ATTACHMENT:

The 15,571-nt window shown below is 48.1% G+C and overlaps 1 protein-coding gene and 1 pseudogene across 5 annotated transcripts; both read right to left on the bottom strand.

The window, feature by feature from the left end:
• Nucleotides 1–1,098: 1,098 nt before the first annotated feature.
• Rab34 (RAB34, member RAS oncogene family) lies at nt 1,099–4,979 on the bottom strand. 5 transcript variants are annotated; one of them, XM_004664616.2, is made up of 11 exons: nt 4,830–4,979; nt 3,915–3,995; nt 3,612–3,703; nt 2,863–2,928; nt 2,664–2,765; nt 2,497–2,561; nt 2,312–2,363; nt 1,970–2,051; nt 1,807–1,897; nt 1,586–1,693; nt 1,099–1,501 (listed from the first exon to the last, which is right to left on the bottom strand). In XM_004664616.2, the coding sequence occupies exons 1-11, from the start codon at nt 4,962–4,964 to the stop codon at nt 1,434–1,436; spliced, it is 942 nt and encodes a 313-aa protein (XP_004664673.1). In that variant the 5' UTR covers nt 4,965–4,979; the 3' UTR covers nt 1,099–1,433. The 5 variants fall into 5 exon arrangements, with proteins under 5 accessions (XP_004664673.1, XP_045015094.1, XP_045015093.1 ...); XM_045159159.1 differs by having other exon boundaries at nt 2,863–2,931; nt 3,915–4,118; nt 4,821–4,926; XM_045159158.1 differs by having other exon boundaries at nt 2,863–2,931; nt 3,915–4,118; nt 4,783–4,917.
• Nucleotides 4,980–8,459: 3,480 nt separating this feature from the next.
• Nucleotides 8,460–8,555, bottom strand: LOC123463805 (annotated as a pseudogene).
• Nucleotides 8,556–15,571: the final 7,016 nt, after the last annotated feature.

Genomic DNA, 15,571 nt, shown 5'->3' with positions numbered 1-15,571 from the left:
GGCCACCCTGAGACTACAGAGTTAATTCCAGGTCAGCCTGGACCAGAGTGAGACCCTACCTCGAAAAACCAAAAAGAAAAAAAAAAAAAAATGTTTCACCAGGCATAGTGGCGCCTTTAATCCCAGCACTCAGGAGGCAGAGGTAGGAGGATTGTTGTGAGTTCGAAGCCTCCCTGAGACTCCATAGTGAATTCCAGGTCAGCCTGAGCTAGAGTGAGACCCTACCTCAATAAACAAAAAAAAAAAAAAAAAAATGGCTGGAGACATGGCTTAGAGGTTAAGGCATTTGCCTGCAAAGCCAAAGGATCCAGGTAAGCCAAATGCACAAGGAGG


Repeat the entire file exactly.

The 15,571-nt window shown below is 48.1% G+C and overlaps 1 protein-coding gene and 1 pseudogene across 5 annotated transcripts; both read right to left on the bottom strand.

The window, feature by feature from the left end:
• Nucleotides 1–1,098: 1,098 nt before the first annotated feature.
• Rab34 (RAB34, member RAS oncogene family) lies at nt 1,099–4,979 on the bottom strand. 5 transcript variants are annotated; one of them, XM_004664616.2, is made up of 11 exons: nt 4,830–4,979; nt 3,915–3,995; nt 3,612–3,703; nt 2,863–2,928; nt 2,664–2,765; nt 2,497–2,561; nt 2,312–2,363; nt 1,970–2,051; nt 1,807–1,897; nt 1,586–1,693; nt 1,099–1,501 (listed from the first exon to the last, which is right to left on the bottom strand). In XM_004664616.2, the coding sequence occupies exons 1-11, from the start codon at nt 4,962–4,964 to the stop codon at nt 1,434–1,436; spliced, it is 942 nt and encodes a 313-aa protein (XP_004664673.1). In that variant the 5' UTR covers nt 4,965–4,979; the 3' UTR covers nt 1,099–1,433. The 5 variants fall into 5 exon arrangements, with proteins under 5 accessions (XP_004664673.1, XP_045015094.1, XP_045015093.1 ...); XM_045159159.1 differs by having other exon boundaries at nt 2,863–2,931; nt 3,915–4,118; nt 4,821–4,926; XM_045159158.1 differs by having other exon boundaries at nt 2,863–2,931; nt 3,915–4,118; nt 4,783–4,917.
• Nucleotides 4,980–8,459: 3,480 nt separating this feature from the next.
• Nucleotides 8,460–8,555, bottom strand: LOC123463805 (annotated as a pseudogene).
• Nucleotides 8,556–15,571: the final 7,016 nt, after the last annotated feature.

Genomic DNA, 15,571 nt, shown 5'->3' with positions numbered 1-15,571 from the left:
GGCCACCCTGAGACTACAGAGTTAATTCCAGGTCAGCCTGGACCAGAGTGAGACCCTACCTCGAAAAACCAAAAAGAAAAAAAAAAAAAAATGTTTCACCAGGCATAGTGGCGCCTTTAATCCCAGCACTCAGGAGGCAGAGGTAGGAGGATTGTTGTGAGTTCGAAGCCTCCCTGAGACTCCATAGTGAATTCCAGGTCAGCCTGAGCTAGAGTGAGACCCTACCTCAATAAACAAAAAAAAAAAAAAAAAAATGGCTGGAGACATGGCTTAGAGGTTAAGGCATTTGCCTGCAAAGCCAAAGGATCCAGGTAAGCCAAATGCACAAGGAGG